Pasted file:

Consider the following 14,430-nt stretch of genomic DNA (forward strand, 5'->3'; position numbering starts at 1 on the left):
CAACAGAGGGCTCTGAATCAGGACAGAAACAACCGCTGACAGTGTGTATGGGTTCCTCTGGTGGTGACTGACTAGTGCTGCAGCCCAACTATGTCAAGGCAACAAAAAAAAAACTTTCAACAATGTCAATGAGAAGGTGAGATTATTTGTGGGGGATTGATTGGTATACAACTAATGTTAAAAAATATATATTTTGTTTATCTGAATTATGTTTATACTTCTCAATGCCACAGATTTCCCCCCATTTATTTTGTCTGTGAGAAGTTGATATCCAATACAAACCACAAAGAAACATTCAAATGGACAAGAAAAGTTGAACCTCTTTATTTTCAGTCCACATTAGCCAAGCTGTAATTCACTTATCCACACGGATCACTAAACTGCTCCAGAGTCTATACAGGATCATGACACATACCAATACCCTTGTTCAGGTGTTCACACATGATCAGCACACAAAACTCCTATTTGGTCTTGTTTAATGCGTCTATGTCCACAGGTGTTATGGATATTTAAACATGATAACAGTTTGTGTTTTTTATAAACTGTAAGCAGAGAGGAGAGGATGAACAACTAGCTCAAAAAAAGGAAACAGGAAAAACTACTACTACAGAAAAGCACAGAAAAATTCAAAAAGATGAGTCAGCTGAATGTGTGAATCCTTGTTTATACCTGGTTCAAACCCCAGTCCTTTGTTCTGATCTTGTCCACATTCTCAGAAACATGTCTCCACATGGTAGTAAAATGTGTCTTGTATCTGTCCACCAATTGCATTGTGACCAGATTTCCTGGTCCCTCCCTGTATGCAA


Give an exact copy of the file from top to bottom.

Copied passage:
Consider the following 14,430-nt stretch of genomic DNA (forward strand, 5'->3'; position numbering starts at 1 on the left):
CAACAGAGGGCTCTGAATCAGGACAGAAACAACCGCTGACAGTGTGTATGGGTTCCTCTGGTGGTGACTGACTAGTGCTGCAGCCCAACTATGTCAAGGCAACAAAAAAAAAACTTTCAACAATGTCAATGAGAAGGTGAGATTATTTGTGGGGGATTGATTGGTATACAACTAATGTTAAAAAATATATATTTTGTTTATCTGAATTATGTTTATACTTCTCAATGCCACAGATTTCCCCCCATTTATTTTGTCTGTGAGAAGTTGATATCCAATACAAACCACAAAGAAACATTCAAATGGACAAGAAAAGTTGAACCTCTTTATTTTCAGTCCACATTAGCCAAGCTGTAATTCACTTATCCACACGGATCACTAAACTGCTCCAGAGTCTATACAGGATCATGACACATACCAATACCCTTGTTCAGGTGTTCACACATGATCAGCACACAAAACTCCTATTTGGTCTTGTTTAATGCGTCTATGTCCACAGGTGTTATGGATATTTAAACATGATAACAGTTTGTGTTTTTTATAAACTGTAAGCAGAGAGGAGAGGATGAACAACTAGCTCAAAAAAAGGAAACAGGAAAAACTACTACTACAGAAAAGCACAGAAAAATTCAAAAAGATGAGTCAGCTGAATGTGTGAATCCTTGTTTATACCTGGTTCAAACCCCAGTCCTTTGTTCTGATCTTGTCCACATTCTCAGAAACATGTCTCCACATGGTAGTAAAATGTGTCTTGTATCTGTCCACCAATTGCATTGTGACCAGATTTCCTGGTCCCTCCCTGTATGCAA